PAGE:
"It wasn t a good way to go, but it s nice that
he passed away doing something that he
wanted to, where he wanted to."
From then on the family home stood
empty, and Leon would drive down from
Nelson on long weekends to trim the lawn
and keep the place in one piece. It became a
kind of holiday home for him, but over the
years his holidays became longer and longer,
until he was dividing his time almost evenly
between Nelson and the West Coast.
He finally settled back here for good about
three years ago. "I got sick of the drive, and
I woke up one day and thought, I ve been
back here for nine months and I haven t
gone back to Nelson . I thought it s probably
time to move down properly, so I did."
It was also around that time when
he adopted Bud, aka Big Ears, the big,
friendly german shepherd that follows him
"I got him when he was that big, and now
he s 40kg. He s great. Because I m up the
back here and also down on the beach, I
was very, very conscious of him being bird-
friendly. I didn t want him to be one of those
dogs that killed anything. e only thing
he s allowed to have a crack at are possums."
Bud accompanies his friend on tramping
trips over the hills, fitted with saddle bags
so he can help carry water and equipment.
In the evenings he patrols the bush near the
house looking for possums.
"If he finds a possum he ll chase it up a tree
and bark at it until I come out and shoot it
for him, and then he ll pick the possum up
and bring it back down to the house for me.
I m quite pleased with how he s turned out."
ese days Leon spends the majority of his
time outside. From his house he can climb
down to the beach for paddle-boarding,
diving and fishing, or follow a network of
old mining and prospecting tracks that
connect with the Croesus Track, a little
further up the coast. He sets traps and bait
stations for stoats, rats and possums, and is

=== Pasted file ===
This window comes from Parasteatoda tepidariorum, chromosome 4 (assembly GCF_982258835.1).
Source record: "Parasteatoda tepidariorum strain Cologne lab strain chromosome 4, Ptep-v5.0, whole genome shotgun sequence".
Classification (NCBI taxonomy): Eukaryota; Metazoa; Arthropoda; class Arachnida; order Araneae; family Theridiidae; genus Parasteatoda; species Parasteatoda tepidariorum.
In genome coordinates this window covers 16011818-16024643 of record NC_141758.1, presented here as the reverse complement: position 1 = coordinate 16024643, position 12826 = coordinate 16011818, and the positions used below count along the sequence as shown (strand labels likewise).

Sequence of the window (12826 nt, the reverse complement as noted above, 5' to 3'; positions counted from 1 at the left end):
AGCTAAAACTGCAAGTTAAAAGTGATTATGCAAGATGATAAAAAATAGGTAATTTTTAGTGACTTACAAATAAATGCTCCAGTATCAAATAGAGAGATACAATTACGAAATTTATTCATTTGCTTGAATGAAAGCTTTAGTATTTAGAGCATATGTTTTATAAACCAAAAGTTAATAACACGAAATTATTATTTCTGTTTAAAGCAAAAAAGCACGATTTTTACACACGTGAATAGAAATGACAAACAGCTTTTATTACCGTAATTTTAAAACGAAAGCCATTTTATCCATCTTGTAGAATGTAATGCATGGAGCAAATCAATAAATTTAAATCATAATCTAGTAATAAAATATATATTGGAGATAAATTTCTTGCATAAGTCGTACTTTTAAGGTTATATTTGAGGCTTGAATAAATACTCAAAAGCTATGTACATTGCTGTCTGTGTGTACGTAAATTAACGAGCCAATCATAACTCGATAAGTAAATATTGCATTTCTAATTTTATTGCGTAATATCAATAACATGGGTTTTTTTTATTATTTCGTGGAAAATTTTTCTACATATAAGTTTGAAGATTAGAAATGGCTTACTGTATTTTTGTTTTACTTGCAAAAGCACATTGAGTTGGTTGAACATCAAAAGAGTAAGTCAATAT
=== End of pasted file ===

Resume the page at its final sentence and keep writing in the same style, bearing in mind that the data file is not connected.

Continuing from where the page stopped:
part of the West Coast Blue Penguin Trust.
"I enjoy the environment, but rather than
just admiring it I m wanting to be more
involved with what s going on. I m trying to
do some kiwi spotting and kiwi listening at
night, and I get off on all kinds of tangents.
I m trying to see if there are any bats up
here. I m really curious to know if we ve got
any kaka around."
Leon has his own web design company,
baby-e, which he runs out of his home office
in partnership with other small businesses
in the South Island. He has designed
websites for the Buller District Council, the
Greymouth Regent eatre and a number
of tourism and hospitality companies on the
Working from home allows him a work-
life balance that suits an active West Coaster.
"When I was in Nelson I was working 50,
60, 70 hours a week, whereas down here I m
probably more likely to work 20 to 30 hours
a week, and get out and enjoy doing things
--- and I m not stuck in the office."
e rest of his time is spent supporting
the community around Barrytown and the
Coast Road. He knows most of the people
living between his house and Punakaiki
and is on the committee that looks after the
" e characters that I grew up with, they re
still here. Everyone s doing their thing and
it s just a really good community feeling
out here. If you walk down the road, half a
dozen people will wave at you when you go
Just a few years of this lifestyle makes it
hard for him to imagine spending his life
"I love it too much, because I m only 20
minutes from town, but I probably only go
into town once every two to three weeks,
if I can help it. I m more likely to drive up
to Punakaiki than go into Greymouth. It s
beautiful out here. It s just like a different
Leon Dalziel and his four-legged pal Bud chill on the front porch at Ten Mile.
Leon Dalziel is one of the more recognisable characters of the Coast Road, known as much for his german shepherd as
he is for his involvement in the Barrytown community. He sat down with CHRISTINE LINNELL to talk about his
travels, and the West Coast lifestyle that eventually brought him back home.